Abstract: The amount of frozen tilapia import from China has increased over the past five years to the current 20,000 tons per year. The imports have assisted in bridging the fish production deficit in the country. This study was conducted to determine the socio-economic effects of imported tilapia on thelocal fish market and value chain in Kisumu County. Primary data was collected using questionnaires, direct interviews and observations from 120 randomly selected fishermen and fish farmers, 100 fish traders and 96 households. Results revealed that 57% of the fish traders sold imported fish, 27% sold fish from capture fisheries while 16% sold fish from aquaculture facilities. Imported tilapia was sold at Ksh. 200 per kg while local tilapia fish were sold at Ksh. 320 per kilo for aquaculture and Ksh. 300 for captured fish, respectively. Due to the cheap cost of imported fish, up to 62% of the households consumed imported tilapia regularly. About 46% of the respondents have gained direct employment and improved socio-economic status due to the imported fish, of which 90% of them are women and young girls who are directly engaged in fish value addition and marketing. However, 51% of the respondents reported job losses and degraded socio-economic status due to declining aquaculture and fishing activities, attributed to imported fish. Fish market in Kisumu County is dominated by imported tilapia which is cheaper than locally produced fish. The fish importation has negatively affected local aquaculture and artisanal wild fish capture in the nearby beaches. National and County governments should provide favorable policy guidelines in the aquaculture sector to cushion local fish farmers from the effects of imported fish.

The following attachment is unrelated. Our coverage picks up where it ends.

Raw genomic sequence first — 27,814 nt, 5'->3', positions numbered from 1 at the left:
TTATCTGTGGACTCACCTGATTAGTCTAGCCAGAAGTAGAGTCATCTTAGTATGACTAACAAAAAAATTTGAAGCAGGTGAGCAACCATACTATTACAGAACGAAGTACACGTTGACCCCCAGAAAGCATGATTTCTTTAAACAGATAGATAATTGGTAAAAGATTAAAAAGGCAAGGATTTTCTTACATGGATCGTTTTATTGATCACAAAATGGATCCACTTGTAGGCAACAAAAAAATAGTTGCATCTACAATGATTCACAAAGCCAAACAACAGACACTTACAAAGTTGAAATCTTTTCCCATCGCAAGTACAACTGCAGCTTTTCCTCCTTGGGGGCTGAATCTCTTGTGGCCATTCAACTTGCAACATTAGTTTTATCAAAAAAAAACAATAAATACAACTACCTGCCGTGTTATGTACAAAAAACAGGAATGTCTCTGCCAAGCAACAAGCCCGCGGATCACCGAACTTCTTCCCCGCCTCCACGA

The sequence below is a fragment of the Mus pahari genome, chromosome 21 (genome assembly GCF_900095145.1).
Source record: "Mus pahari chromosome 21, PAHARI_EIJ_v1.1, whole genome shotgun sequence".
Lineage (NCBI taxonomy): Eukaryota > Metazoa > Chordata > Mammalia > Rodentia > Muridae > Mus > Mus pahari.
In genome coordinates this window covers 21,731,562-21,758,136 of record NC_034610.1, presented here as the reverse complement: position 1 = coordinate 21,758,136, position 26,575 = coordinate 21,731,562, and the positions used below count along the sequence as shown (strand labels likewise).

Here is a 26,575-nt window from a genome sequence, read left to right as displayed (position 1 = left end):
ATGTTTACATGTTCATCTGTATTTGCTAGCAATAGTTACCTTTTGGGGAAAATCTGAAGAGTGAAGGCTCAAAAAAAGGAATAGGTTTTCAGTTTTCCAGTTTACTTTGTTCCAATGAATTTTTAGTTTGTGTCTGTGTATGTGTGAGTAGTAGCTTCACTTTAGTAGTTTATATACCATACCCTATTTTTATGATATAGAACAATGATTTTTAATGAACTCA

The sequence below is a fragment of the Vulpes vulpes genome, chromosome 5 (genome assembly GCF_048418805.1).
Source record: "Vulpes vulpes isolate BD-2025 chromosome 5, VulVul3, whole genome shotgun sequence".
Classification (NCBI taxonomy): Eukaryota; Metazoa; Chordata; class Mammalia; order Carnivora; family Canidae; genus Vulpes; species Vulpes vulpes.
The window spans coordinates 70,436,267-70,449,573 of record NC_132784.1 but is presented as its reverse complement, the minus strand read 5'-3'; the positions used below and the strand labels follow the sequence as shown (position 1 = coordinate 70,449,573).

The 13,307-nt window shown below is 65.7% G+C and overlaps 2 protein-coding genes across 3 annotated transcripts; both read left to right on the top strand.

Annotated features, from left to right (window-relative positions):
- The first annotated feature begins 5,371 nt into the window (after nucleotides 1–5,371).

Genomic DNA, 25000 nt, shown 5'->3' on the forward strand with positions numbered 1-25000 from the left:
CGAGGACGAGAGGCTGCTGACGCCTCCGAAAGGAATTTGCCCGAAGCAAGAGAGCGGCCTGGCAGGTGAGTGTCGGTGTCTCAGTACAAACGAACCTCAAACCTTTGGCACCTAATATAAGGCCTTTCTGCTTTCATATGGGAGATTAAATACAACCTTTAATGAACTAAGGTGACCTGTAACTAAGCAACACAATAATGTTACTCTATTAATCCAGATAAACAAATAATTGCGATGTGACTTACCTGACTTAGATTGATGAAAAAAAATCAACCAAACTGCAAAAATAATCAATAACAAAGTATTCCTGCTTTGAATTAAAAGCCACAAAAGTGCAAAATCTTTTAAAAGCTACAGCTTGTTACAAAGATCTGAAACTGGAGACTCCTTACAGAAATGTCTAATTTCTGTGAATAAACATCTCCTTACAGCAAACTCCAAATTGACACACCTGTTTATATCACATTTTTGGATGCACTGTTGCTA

Erick O. Ogello, Nicholas O. Outa, Kizito O. Ouma and Domitila N. Kyule, 2021. Socio-Economic Implications of Imported Frozen Tilapia on the Local Fish Production and Value Chain Linkages: Case of Kisumu County, Kenya. Journal of Fisheries International, 16: 9-14.